Cardiff and Bristol airports 'work together on tax' call

  • 21 November 2012
  • From the section Wales
Image caption The airports' catchment areas overlap according to Bristol Airport

Cardiff and Bristol airports should work together to get air passenger duty for all airports outside London lowered, a Bristol spokesman has said.

It follows a report by the Silk Commission which recommended tax-varying powers for Wales, including devolving air passenger duty.

Bristol said it could suffer a fall in passengers if Cardiff reduced duty.

Cardiff Airport welcomed the Silk report but has declined to comment on the Bristol proposal.

James Gore, Bristol's head of communications, told BBC Wales that the west country airport had "common cause" with Cardiff on the issue of air passgner duty and should collaborate to lobby the UK government.

"We should be joining together to argue for a lower rate for all airports outside London," he said.

"I think you can do that on the basis of making best use of capacity. The majority of London airports are operating at capacity.

"We need to find better ways to use the existing capacity across the UK and that can go some way to rebuilding the economy of the nation."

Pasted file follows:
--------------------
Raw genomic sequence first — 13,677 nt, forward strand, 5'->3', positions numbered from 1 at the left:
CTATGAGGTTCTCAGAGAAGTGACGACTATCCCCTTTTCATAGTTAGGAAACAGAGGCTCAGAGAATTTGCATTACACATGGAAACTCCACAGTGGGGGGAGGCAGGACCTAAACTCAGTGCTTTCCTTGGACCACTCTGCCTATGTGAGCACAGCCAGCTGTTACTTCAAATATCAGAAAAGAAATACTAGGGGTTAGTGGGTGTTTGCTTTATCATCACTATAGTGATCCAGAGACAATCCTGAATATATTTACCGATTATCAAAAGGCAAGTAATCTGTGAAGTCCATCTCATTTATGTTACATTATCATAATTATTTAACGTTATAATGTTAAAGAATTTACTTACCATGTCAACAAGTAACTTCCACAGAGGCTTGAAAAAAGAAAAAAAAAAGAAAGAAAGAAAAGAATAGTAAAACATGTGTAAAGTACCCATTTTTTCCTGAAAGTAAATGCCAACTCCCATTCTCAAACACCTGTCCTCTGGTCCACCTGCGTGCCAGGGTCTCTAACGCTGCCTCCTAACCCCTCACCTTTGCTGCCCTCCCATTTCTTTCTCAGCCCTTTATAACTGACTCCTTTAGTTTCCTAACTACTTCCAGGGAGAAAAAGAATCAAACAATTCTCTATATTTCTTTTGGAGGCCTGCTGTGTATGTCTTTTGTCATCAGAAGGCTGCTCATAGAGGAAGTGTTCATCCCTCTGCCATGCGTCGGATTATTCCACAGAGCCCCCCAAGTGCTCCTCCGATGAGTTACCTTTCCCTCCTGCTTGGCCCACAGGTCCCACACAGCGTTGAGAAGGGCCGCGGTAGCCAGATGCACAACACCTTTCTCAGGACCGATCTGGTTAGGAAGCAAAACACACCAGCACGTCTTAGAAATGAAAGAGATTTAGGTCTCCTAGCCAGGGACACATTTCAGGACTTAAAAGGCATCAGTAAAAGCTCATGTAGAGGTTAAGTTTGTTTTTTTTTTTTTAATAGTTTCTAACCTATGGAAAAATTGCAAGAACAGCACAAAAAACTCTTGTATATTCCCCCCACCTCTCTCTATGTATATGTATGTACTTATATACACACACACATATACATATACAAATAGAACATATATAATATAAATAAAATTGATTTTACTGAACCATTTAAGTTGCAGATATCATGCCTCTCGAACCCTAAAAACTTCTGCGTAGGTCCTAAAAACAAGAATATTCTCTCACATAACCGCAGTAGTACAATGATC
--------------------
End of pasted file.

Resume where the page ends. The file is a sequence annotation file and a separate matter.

'Dramatic and damaging'

The Silk Commission has examined how the Welsh government should be funded in the future, including taking partial responsibility for income tax collection in Wales.

It recommended that smaller tax varying powers should be devolved first, including air passenger duty on long haul flights, stamp duty on houses and the aggregates levy paid by quarrying businesses.

Responding to the Silk report, Spencer Birns, head of commercial operations at Cardiff Airport, said: "The ability to control long haul air passenger duty rates is just one tool in the armoury we have to improve air passenger services to and from Wales and increase passenger traffic."

But Bristol Airport chief executive Robert Sinclair said allowing the Welsh government to cut air passenger duty on Cardiff flights could have a "complex, dramatic and damaging effect" and may break EU rules on state aid.

His colleague Mr Gore said HM Revenue and Customs estimated that Bristol could lose up to 25% of its passengers by 2020 if air passenger duty in Wales were lowered for all flights.

He added: "All we ask is we're operating on a level playing field and if there was a price differential just down the road then that wouldn't be the case."

Cardiff Airport declined to comment on the Bristol proposal for a joint campaign on duty saying they had not heard about it directly.

More on this story

Related Internet links

The BBC is not responsible for the content of external Internet sites